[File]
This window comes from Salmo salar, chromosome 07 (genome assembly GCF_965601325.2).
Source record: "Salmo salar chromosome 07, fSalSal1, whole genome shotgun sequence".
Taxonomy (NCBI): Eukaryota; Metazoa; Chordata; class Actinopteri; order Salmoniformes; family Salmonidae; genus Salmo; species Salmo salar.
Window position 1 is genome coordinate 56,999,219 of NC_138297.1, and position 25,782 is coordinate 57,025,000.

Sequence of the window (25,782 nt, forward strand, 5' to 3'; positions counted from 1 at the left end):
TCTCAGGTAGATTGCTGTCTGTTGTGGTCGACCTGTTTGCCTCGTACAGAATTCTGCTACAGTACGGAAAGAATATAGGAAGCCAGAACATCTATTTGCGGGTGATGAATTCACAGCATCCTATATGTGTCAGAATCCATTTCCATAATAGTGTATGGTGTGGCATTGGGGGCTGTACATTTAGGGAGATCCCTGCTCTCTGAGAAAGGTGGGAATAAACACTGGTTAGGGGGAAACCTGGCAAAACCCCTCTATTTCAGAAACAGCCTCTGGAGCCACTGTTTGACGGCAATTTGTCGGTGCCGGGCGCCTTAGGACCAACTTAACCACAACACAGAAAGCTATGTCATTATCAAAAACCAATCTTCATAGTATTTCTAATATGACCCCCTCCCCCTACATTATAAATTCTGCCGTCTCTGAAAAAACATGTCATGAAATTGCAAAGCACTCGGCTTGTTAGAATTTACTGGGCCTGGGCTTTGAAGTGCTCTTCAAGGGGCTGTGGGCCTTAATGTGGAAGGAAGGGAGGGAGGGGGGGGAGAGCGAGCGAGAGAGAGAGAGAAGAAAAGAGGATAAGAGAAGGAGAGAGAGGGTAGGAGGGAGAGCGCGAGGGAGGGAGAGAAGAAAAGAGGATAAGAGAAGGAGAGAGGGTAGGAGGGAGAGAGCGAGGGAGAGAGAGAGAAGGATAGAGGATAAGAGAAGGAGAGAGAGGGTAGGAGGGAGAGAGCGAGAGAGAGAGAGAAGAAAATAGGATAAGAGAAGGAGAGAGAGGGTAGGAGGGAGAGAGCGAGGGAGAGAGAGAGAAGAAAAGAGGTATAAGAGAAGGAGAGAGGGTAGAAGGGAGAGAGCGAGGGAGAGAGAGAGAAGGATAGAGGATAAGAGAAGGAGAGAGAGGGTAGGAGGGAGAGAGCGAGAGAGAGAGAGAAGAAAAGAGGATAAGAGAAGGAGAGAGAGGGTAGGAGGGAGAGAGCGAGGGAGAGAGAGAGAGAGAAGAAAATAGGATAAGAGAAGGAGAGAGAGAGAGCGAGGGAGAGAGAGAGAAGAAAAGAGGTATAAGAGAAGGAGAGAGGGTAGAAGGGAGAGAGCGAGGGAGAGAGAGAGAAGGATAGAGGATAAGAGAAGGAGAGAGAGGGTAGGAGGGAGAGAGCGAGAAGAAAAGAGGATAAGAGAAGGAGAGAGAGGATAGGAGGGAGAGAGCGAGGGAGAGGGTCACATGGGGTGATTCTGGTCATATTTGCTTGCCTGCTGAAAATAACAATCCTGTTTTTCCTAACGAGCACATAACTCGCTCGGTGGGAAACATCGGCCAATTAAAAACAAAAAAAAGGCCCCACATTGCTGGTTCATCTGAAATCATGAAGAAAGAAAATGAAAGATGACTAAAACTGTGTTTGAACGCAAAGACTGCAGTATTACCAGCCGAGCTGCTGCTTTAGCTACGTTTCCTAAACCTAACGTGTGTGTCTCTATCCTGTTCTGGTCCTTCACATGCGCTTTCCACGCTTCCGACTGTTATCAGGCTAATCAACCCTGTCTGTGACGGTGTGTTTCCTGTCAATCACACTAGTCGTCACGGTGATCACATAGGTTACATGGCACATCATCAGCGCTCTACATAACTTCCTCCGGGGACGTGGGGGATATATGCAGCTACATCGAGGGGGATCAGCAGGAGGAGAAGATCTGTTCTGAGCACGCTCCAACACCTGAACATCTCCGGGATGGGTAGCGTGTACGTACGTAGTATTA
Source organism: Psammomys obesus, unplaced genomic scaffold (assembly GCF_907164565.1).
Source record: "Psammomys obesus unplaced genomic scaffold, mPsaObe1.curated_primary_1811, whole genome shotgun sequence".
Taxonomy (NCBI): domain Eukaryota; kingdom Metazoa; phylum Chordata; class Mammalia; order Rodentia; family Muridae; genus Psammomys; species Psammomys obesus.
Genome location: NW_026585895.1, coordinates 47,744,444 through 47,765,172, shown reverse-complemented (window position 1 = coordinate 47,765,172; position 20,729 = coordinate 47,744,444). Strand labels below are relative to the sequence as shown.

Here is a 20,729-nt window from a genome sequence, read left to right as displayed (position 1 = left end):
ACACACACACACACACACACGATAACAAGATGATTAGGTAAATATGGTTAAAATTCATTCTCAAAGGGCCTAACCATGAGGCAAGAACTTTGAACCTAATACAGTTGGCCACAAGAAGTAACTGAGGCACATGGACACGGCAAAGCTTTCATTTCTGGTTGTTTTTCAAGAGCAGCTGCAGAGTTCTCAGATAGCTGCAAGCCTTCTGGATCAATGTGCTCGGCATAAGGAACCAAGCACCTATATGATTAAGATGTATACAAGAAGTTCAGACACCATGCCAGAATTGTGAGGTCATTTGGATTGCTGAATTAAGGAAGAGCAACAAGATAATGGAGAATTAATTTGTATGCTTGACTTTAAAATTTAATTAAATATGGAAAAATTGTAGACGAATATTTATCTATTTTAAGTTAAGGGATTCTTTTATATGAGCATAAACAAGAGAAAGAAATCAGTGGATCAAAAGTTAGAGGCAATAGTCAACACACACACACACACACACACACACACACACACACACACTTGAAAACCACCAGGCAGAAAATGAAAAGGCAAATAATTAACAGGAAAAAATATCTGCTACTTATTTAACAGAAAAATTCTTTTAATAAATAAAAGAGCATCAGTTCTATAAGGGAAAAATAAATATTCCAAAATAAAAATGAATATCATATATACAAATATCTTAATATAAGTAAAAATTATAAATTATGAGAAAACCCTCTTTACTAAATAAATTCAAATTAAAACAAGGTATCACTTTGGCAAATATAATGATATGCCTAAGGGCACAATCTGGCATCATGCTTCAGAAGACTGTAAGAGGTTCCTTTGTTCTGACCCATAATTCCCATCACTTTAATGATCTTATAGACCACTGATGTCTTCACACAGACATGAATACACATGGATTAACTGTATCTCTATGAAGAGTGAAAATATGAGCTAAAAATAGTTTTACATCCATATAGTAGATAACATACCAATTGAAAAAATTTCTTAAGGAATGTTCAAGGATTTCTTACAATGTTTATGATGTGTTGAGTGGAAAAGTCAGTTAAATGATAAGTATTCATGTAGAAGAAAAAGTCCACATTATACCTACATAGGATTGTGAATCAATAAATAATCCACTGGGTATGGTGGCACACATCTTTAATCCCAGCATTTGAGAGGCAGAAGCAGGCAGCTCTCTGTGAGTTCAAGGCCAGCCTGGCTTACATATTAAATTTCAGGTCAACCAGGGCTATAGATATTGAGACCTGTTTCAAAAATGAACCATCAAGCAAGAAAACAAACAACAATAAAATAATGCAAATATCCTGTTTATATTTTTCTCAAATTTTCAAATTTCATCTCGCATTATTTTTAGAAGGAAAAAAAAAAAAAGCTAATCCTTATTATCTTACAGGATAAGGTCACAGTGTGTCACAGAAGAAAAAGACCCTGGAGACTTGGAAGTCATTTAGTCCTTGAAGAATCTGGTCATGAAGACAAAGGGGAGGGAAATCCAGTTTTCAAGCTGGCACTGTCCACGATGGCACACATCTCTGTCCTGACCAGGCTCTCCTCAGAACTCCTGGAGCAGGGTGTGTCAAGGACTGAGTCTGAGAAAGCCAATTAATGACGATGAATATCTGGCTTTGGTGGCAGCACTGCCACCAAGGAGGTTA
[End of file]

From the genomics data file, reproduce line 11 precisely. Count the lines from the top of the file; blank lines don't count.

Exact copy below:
Here is a 20,729-nt window from a genome sequence, read left to right as displayed (position 1 = left end):